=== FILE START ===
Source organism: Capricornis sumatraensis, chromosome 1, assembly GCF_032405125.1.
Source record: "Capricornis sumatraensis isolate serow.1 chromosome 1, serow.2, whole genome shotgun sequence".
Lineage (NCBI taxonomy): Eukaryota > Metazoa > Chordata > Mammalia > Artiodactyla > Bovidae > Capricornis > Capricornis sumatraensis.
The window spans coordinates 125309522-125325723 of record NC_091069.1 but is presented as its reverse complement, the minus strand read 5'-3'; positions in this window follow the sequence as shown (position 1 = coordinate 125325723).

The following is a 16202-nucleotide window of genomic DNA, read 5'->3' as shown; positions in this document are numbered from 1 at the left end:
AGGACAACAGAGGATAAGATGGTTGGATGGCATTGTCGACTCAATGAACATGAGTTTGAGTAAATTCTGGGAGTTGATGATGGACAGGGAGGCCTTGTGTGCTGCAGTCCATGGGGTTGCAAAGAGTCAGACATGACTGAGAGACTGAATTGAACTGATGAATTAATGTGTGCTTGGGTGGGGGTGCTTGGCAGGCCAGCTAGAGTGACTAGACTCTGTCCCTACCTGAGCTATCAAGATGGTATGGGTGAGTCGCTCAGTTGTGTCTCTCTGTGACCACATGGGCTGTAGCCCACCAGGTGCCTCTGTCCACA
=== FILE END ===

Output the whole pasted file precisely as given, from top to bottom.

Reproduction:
Source organism: Capricornis sumatraensis, chromosome 1, assembly GCF_032405125.1.
Source record: "Capricornis sumatraensis isolate serow.1 chromosome 1, serow.2, whole genome shotgun sequence".
Lineage (NCBI taxonomy): Eukaryota > Metazoa > Chordata > Mammalia > Artiodactyla > Bovidae > Capricornis > Capricornis sumatraensis.
The window spans coordinates 125309522-125325723 of record NC_091069.1 but is presented as its reverse complement, the minus strand read 5'-3'; positions in this window follow the sequence as shown (position 1 = coordinate 125325723).

The following is a 16202-nucleotide window of genomic DNA, read 5'->3' as shown; positions in this document are numbered from 1 at the left end:
AGGACAACAGAGGATAAGATGGTTGGATGGCATTGTCGACTCAATGAACATGAGTTTGAGTAAATTCTGGGAGTTGATGATGGACAGGGAGGCCTTGTGTGCTGCAGTCCATGGGGTTGCAAAGAGTCAGACATGACTGAGAGACTGAATTGAACTGATGAATTAATGTGTGCTTGGGTGGGGGTGCTTGGCAGGCCAGCTAGAGTGACTAGACTCTGTCCCTACCTGAGCTATCAAGATGGTATGGGTGAGTCGCTCAGTTGTGTCTCTCTGTGACCACATGGGCTGTAGCCCACCAGGTGCCTCTGTCCACA